No, please, there are cooling system cleaners out there that are formulated specifically for this, use one of them. And follow the directions on the container.

    https://peakauto.com/products/antif...ill-accessories/cooling-system-cleaner-flush/
     
  14. 6sally6
    Joined: Feb 16, 2014
    Posts: 750

    6sally6
    Member

    Yeah......I know they sell coolant flush but, does it work any better than a home remedy like vinegar?! Working for Poop Boys a few years has made me sorta skeptical of some of this "cure-in-a-can" stuff. Comments??!
    6sally6
     
  15. The old heavy duty cooling system cleaners that had a whitish powder in a can were oxalic acid. Or what is also commonly known as wood bleach at the hardware store. Vinegar is acetic acid, BTW.
    Any acid will work to dissolve rust in the engine and radiator. Vinegar is pretty mild, the oxalic is easy since it is a powder and you just dump 8-16 oz into the system and let it run for a while and up to operating temp before you flush it all out.
     
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  16. Blues4U
    Joined: Oct 1, 2015
    Posts: 3,811

    Blues4U
    Member
    from So Cal

    Engine mfgr' like Cummin's want to see you use the proper products to get the best results. If vinegar was a good alternative they would tell you that. In all the years in business, when we talk about "Best Practices", vinegar in the cooling system has never been suggested. I linked to the Peak product, because Peak is a leader in the industry. I worked with those guys for years, they know their shit, and their products are the best in the bizz. I wouldn't hesitate to use it. I don't know everything sold at Poop Boys, and there might be some cheap crap there that wouldn't be wise to use, but I would trust Peak. And I don't like endorsing products, I'm not a sales man, but in this case, that's what I would use and advise using.
     
  17. Petejoe
    Joined: Nov 27, 2002
    Posts: 10,119

    Petejoe
    ALLIANCE MEMBER
    from Zoar, Ohio

    Valid point #blues4u,
    Water expands only 4% between room temperature and Boiling. Most times the small expansion just fills the void in a coolant system and shows no appreciable pressure expected when removing the cap. Actual noticeable pressure is not evident until it’s closer to boiling.

    Don’t understand the pushback on vinegar. Until you experienced the effects and compare it to store bought shit, I’d be hesitant in critiquing it.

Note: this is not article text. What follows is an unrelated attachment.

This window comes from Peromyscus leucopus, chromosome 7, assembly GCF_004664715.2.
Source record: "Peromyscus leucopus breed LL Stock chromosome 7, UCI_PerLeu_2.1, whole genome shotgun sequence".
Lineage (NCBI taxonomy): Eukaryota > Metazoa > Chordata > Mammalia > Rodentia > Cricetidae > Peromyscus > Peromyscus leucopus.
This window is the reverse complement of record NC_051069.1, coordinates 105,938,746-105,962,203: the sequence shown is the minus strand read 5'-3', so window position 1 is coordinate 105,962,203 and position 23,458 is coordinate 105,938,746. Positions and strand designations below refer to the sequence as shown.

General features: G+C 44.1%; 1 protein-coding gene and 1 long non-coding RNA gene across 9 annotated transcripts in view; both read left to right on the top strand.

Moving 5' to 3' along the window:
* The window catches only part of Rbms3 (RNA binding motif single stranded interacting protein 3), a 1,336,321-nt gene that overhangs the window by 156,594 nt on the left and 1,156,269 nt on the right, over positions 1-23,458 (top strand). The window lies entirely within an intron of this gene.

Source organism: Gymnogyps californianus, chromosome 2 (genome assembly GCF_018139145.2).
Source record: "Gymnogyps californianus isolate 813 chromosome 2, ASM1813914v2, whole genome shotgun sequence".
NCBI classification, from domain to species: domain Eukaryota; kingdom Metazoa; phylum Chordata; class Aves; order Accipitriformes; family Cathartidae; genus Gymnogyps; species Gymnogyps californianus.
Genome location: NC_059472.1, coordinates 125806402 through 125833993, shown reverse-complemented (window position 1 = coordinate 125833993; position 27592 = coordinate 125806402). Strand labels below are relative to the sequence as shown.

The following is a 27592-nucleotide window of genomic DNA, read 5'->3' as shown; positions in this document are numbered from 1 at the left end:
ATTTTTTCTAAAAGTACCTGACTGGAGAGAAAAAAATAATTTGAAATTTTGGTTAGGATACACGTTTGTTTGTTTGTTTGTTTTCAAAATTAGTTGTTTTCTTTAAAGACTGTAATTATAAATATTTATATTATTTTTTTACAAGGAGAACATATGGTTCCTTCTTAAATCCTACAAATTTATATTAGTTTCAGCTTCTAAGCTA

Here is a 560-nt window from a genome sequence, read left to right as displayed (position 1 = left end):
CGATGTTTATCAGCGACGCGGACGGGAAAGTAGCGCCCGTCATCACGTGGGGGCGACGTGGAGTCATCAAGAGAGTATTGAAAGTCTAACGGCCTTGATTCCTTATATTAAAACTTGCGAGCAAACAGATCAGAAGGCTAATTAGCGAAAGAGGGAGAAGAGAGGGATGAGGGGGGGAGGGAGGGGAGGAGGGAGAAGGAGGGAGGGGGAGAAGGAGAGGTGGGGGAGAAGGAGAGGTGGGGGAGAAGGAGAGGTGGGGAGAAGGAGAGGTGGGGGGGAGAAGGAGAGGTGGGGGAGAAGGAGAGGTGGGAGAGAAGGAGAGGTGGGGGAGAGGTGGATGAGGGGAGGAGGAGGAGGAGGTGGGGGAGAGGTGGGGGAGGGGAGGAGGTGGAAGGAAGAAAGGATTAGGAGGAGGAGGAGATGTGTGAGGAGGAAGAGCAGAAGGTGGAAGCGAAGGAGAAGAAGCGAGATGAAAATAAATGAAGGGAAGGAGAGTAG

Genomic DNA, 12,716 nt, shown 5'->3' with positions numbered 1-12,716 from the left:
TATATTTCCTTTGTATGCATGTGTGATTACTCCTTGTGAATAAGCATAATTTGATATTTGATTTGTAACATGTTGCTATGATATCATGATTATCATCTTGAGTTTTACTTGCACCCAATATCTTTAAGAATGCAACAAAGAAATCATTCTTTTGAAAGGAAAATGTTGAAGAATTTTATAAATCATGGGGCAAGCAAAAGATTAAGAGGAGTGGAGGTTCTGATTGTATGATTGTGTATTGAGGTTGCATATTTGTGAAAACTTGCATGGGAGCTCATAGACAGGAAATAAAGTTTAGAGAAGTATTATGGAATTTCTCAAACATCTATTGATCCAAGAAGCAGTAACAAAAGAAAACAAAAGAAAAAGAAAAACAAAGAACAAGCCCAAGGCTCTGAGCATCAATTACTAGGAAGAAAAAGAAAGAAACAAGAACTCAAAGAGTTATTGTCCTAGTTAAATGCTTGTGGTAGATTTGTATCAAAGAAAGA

18. BamaMav
    Joined: Jun 19, 2011
    Posts: 3,345

    BamaMav
    Member
    from Berry, AL

    I've always used Cascade dishwasher soap after something like an oil cooler failure, CAT puts a box in with a new oil cooler kit. Don't know what it would do for rust though. Might be good to use after you use vinegar or one of the other products for the final wash out before you refill it with anti freeze. Like 31 Vickey said though, if it's an aluminum and plastic radiator it might be better to just replace it, doubt many shops can clean those like they do the old brass and copper ones. I'd still flush the block before I put a new radiator on or you'll end up with that crud in it all over again.
     
  19. patterg2003
    Joined: Sep 21, 2014
    Posts: 527

    patterg2003

    I think with that much rust there was no antifreeze used. I buy my vehicles about 3 years old with 30k miles and drive them until they are done. My dad used Prestone and when I got into owning did the same. Good antifreeze and they are worry free. The current new to me truck is 14 years old and sees temps to minus 40. It is doing well since I eliminated the Dexcool.

    On another note. I got rid of the Dexcool. My friend had to have the intake gasket replaced on his Chev truck. He asked the GM dealer about that & they said it was rare. Don did some research and found that the Dexcool needs to be checked to see it is in good and when it turns bad it eats gaskets. He said there was a lot of info on how bad Dexcool is. A lot more common than the dealer was telling him. I dragged my foot on dumping the Dexcool. The waterpump gasket on my Chev truck started weeping and the GM dealer told me that I needed a water pump. I order a new water pump and learned when I pulled the old pump that it was the gasket. I changed the pump anyways as I was deep in it. I always used Prestone before this truck. Flushed out the Dexcool & now it is running with Prestone. I was dreading loosing another gasket but it has been about 6 years since I switched.
     
    Last edited: Oct 9, 2019
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  20. 6sally6
    Joined: Feb 16, 2014
    Posts: 750

    6sally6
    Member

    Being in the "sunny South" I have been running distilled water and a minimum amout of anti freeze(mainly for water pump lubrication) but still enough to protect the engine for low teens extended temps. BUT!......
    I DO have a leaking heater core. Not a bad leak but enough to smell. You think that could let enough oxygen in the system to cause "chocolate milk colored(oooooooh..... mom he said colored!):eek:water"?!
    Maybe I didn't put enough anti freeze in it after all!
    I may do the vinegar and after a couple days flush and do the Peak flush. (BTW.....the thermostat is NOT in the system now)
    Gonna stick a-piece-a-war in that petcock hole to see if I can un-stop it.
    6sally6
     
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  21. patterg2003
    Joined: Sep 21, 2014
    Posts: 527

    patterg2003